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Opinion: Math Education Needs to Better Fit Society’s Needs

Opinion: Math Education Needs to Better Fit Society’s Needs

Though there’s a recent push for teaching STEM (Science, Technology, Engineering and Math) to America’s students, one political scientist argues that the way we teach math needs to be reformed.

Journalism professor and National Geographic contributor John Wihbey took a look at a new book from political scientist and professor Andrew Hacker, The Math Myth, which argues that math should be taught to better address the needs of modern-day society. According to Hacker, math instruction is more archaic than it is anything else.

Though Hacker agrees that students specializing in things like engineering degrees might need a more specific math curriculum, he argues that math education for the rest of students is “morally misguided” and "deeply flawed.”

"He questions the benefit of advanced math, such as trigonometry and calculus, and says he’s 'waiting to be shown that agility with polynomials produces sharper insights on other topics.”

"Little has been said about how the canonical math sequence—algebra through calculus—fits society’s needs now, and where the jobs of today and tomorrow fit in that spectrum. We know that computer coding and data science are good career bets, but you can’t just say those are 'math jobs,’” Wihbey said.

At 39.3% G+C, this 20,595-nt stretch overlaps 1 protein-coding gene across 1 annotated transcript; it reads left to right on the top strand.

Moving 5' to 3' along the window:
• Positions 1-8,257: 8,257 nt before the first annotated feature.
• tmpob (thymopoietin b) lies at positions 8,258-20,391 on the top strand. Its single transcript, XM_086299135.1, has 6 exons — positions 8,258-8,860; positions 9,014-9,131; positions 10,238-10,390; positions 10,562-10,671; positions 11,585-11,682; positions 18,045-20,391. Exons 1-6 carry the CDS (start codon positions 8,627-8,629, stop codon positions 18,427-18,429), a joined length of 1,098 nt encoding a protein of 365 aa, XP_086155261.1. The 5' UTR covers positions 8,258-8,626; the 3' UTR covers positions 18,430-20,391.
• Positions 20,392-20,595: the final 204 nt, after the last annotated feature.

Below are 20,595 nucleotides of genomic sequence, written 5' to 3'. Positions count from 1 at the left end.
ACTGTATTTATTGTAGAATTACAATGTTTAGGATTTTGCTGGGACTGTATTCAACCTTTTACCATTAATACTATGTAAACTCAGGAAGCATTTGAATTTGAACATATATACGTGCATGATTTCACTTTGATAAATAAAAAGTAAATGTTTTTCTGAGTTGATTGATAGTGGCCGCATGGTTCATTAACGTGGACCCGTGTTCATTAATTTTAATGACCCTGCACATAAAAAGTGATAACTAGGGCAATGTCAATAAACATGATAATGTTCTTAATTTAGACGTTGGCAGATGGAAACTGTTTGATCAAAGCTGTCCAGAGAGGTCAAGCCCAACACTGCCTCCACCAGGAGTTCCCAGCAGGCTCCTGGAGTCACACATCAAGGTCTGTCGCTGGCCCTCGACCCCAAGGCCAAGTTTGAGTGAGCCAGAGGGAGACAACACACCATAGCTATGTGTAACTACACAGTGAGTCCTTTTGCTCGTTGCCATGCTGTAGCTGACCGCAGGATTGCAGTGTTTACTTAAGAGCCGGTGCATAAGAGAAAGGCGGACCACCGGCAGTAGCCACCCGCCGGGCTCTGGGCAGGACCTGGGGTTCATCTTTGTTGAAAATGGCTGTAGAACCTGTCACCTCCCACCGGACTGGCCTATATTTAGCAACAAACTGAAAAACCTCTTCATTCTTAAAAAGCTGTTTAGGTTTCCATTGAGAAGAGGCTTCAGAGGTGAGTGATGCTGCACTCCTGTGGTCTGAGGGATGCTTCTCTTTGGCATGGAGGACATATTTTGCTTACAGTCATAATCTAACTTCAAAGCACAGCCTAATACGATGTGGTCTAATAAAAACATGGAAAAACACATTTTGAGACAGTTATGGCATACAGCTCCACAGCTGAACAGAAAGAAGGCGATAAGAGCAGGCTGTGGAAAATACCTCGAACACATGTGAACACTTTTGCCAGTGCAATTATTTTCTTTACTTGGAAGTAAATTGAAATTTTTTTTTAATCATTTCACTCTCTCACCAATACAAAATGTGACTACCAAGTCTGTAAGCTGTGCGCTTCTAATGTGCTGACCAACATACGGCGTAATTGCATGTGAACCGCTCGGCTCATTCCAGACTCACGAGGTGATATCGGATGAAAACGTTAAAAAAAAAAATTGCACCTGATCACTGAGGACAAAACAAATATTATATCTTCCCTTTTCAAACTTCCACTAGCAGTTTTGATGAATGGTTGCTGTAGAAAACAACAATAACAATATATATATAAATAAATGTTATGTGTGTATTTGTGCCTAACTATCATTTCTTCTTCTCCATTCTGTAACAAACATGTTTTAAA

On the other hand, he points out that "research underscores the strong correlation between math knowledge in the early grades and later achievement.”

The problem is that "America’s vast problems with inequality mean that many young learners fall behind long before they ever 'solve for X,’” something that Hacker does not touch on.

A more strategic placement of teaching advanced skills and a refresher on how to make them engaging, Wihbey says, might just be what American needs to boost national math test scores.

Read the full post.

Article by Nicole Gorman, Education World Contributor



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